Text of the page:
Okay, as soon as I wrote that I realized that there’s probably dozens of sneakier ones I don’t know about, but this one I have at least observed. Poker machines are designed to frame the gamble so that you think you're winning more often than you actually are.
Consider how an economist would represent a poker machine-type gamble:
Probability Total Payoff
What this representation makes clear is that 70% of the time, you lose money, 15% of the time you break even, and 15% of the time you win in varying amounts.
But losing 70% of the time is too depressing. So they choose to present it differently, namely:
Probability Revenue Payoff
This distinction is subtle but highly devious. Most importantly, the chance of you ‘winning’ under this new metric is now boosted from 15% to 30%. And who doesn’t love that!
So how do the machines encourage you to follow the second way of thinking about the gamble?
The first is crude but effective - they glaringly displaying the text ‘You Won!’ when you get the 15% outcome. To anyone with two brain cells to run together, this is nonsense – you broke even, you didn’t win. But they encourage you to feel that rush of winning even when they’re not paying you any money.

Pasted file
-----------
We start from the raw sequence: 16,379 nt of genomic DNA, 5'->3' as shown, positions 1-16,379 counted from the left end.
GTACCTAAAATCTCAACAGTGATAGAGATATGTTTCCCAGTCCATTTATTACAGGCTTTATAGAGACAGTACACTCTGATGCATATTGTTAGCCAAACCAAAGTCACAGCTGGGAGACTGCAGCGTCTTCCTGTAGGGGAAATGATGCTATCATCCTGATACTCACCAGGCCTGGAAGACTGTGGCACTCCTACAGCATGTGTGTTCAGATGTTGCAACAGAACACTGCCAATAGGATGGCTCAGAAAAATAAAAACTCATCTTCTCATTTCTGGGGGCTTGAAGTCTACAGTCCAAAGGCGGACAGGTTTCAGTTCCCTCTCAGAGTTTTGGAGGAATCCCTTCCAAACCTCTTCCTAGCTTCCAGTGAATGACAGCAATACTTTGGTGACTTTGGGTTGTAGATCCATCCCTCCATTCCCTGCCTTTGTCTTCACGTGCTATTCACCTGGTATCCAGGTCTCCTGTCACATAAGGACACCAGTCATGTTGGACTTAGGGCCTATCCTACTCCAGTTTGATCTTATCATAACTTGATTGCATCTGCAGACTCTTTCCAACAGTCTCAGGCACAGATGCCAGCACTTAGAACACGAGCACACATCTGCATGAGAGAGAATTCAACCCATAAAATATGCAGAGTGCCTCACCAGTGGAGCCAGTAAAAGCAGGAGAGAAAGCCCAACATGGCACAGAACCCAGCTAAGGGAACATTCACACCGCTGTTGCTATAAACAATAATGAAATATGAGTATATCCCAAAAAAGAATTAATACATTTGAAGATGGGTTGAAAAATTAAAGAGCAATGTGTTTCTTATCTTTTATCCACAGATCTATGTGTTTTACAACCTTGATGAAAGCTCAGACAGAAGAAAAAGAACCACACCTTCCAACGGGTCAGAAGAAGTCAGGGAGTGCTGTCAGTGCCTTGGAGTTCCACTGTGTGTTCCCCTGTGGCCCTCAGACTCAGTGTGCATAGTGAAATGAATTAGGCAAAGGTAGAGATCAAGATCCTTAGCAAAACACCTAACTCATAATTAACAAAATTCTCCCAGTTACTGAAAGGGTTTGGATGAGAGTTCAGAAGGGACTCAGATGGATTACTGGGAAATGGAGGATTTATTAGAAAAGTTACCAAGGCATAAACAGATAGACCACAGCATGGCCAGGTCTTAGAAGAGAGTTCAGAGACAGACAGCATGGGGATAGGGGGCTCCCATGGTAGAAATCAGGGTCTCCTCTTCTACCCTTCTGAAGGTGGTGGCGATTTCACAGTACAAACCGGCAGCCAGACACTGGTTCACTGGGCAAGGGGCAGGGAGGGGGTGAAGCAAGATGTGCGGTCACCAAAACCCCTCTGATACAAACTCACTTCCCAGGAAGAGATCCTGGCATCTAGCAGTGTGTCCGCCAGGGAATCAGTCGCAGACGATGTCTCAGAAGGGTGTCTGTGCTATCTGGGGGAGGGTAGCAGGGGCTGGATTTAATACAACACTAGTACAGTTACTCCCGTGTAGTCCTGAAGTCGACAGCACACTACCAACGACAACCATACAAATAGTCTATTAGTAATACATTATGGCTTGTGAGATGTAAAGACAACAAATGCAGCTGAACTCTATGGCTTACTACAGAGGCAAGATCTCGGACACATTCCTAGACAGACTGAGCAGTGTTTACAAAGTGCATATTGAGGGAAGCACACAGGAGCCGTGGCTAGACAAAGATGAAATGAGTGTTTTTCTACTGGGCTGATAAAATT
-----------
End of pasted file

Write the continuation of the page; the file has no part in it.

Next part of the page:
The second way they do it is that the 1 unit gets subtracted as soon as you press the button, before the spin is decided. Only then is the payoff determined, and this is done in a separate step. The logic is like you’re “paying” every time to buy the gamble, like paying for the game itself. Then the payoffs are what you get afterwards
This alternative way of phrasing it obscures the fact that you’re losing 70% of the time, as opposed to just not winning. In prospect theory, this matters a ton – people really care about the first penny of losses. But here, they encourage you to put the money you pay initially into a separate mental account, as just a base cost of playing. The “payoffs” to the game, are thus only zero or positive. Just ignore that steady drip-drip-dripping of money, it’s just the cost of doing business.
The honest poker machine would be forced to display equally brightly the text ‘You Lost!’ every time you rolled and lost money, and report payoffs at the time of the gamble realization so that people identified more cleanly which are the loss states. If you got that rubbed in all the time, maybe you’d react differently.
But then you wouldn’t play the poker machines as much. And frankly there’s dozens of ways to get people to gamble less, but nobody’s much interested in investigating what they are. Still, at least Richard Thaler would approve of this one.